How Homes are Valued

Homes are valued a lot like everything else: They are worth what people will pay for them. The Maybach Exelero, the most expensive car in the world, sells for $8 million because that’s what people will pay for it. By the same token, you can ask for $8 million for your Hyundai, Ford or Chrysler, but don’t count on getting it – you’ll get what the market says it’s worth. So, how do we know what a willing buyer will spend for a house? Although we may never be certain, by looking at the recent past, we can come up with a pretty good idea. This is why the market value of a house is based on sold homes that are comparable in various ways. In other words, it doesn’t matter what amount Tom, the next-door neighbor, lists his house for. The only thing that matters is what Jessica, your former neighbor, got for her house. List prices are fantasies while sold prices are reality. Determining an accurate asking price for your home is vital, and the best way to find that price is by having the home professionally appraised. The second best way is to ask a real estate agent for a comparative market analysis. While both the appraiser and the real estate agent use the prices of sold homes as a basis, the appraisal process is a bit more in-depth.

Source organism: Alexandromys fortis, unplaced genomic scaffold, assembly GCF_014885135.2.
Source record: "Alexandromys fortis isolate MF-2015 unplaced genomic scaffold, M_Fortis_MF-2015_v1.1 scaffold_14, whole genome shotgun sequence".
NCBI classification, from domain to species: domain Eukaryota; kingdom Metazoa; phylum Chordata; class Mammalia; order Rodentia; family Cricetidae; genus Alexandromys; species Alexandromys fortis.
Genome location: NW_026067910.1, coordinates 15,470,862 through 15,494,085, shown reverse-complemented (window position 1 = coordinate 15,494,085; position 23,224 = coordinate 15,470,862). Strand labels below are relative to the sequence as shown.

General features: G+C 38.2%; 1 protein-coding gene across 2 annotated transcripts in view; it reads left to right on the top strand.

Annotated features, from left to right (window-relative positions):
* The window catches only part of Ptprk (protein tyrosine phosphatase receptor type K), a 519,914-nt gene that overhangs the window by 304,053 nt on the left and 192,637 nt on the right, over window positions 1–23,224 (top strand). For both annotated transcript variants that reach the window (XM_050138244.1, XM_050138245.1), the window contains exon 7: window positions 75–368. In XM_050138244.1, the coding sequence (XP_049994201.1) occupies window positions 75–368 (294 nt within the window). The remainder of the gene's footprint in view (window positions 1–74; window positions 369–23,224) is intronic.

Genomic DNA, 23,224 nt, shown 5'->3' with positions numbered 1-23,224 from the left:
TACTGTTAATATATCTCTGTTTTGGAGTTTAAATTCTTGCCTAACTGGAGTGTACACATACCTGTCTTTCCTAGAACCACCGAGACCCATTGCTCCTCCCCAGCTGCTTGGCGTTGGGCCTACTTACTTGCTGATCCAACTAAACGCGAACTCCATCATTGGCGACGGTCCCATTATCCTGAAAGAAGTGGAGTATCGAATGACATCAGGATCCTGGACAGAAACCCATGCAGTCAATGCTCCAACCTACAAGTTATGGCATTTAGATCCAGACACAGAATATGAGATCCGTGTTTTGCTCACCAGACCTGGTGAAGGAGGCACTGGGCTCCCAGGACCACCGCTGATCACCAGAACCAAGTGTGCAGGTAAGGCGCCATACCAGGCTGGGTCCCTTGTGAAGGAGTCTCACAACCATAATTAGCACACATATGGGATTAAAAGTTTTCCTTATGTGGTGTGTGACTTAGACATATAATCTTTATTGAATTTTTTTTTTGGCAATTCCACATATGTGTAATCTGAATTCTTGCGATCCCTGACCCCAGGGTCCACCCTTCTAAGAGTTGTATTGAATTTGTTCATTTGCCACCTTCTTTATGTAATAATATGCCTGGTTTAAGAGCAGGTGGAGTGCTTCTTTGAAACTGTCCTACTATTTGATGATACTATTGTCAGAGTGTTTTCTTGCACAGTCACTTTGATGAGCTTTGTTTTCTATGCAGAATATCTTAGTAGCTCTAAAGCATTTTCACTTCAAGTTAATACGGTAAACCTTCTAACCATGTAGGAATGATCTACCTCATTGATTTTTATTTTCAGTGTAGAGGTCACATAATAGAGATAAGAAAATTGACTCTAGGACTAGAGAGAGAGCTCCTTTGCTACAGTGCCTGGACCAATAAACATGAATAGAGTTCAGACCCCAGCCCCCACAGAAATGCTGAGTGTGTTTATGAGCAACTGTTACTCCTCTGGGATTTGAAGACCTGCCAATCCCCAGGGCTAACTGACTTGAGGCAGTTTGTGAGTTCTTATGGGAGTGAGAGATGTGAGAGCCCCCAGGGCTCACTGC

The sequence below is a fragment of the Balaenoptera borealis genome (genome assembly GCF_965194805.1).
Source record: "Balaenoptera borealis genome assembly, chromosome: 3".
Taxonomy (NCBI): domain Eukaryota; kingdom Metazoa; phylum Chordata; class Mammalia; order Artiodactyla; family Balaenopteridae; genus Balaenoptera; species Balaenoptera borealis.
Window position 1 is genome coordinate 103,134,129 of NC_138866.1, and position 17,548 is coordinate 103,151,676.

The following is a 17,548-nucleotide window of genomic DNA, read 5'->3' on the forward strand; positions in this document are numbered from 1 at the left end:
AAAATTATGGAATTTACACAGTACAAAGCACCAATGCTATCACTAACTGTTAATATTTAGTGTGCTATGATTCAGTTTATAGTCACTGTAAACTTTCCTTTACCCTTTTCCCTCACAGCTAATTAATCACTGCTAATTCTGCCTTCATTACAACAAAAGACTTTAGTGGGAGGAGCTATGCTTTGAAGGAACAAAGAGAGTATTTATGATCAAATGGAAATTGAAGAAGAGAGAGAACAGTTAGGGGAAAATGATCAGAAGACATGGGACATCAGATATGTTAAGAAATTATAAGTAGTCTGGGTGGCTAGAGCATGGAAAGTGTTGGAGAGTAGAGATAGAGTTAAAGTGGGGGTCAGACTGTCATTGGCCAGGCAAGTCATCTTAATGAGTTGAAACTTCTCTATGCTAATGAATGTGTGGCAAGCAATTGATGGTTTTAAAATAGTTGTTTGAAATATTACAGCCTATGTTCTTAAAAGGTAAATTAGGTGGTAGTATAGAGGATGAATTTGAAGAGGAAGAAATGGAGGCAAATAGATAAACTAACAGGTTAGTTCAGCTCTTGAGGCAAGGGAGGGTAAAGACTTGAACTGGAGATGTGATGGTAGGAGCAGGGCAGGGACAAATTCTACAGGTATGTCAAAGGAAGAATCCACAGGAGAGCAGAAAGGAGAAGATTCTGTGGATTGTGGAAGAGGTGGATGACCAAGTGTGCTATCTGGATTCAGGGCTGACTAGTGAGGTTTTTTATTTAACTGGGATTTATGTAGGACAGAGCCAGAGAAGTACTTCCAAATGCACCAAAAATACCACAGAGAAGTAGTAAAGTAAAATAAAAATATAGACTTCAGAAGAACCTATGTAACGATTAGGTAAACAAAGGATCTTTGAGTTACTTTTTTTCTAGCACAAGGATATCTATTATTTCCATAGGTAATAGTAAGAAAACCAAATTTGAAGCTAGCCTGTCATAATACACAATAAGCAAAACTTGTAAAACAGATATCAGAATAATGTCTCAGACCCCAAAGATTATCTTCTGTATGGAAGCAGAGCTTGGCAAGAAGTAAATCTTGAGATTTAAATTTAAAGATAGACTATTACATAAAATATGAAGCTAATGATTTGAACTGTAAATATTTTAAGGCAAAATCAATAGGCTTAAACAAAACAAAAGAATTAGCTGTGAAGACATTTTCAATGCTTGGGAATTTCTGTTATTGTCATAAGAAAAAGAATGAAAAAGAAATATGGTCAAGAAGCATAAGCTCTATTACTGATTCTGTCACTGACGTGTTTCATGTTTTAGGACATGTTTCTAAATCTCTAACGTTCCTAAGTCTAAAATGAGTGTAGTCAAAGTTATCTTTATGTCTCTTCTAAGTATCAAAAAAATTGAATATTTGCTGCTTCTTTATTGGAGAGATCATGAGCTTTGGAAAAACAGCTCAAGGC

The Appraiser

Licensed appraisers aren’t house experts, but they are analysts, able to pull together myriad facts and statistics to arrive at a home’s value. To avoid a conflict of interest, most lenders adhere to the Home Valuation Code of Conduct (HVCC) and use the services of an appraisal management company.

The First Step in the Appraisal Process

Shortly after you’ve accepted an offer to purchase, you’ll receive a call from the appraiser to set up an appointment to see the home. The time he or she spends inspecting the home varies, depending on the appraiser, but plan on it taking at least 30 minutes. The appraiser makes note of the floor plan and any improvements, and takes measurements of the exterior of the home to determine the square footage.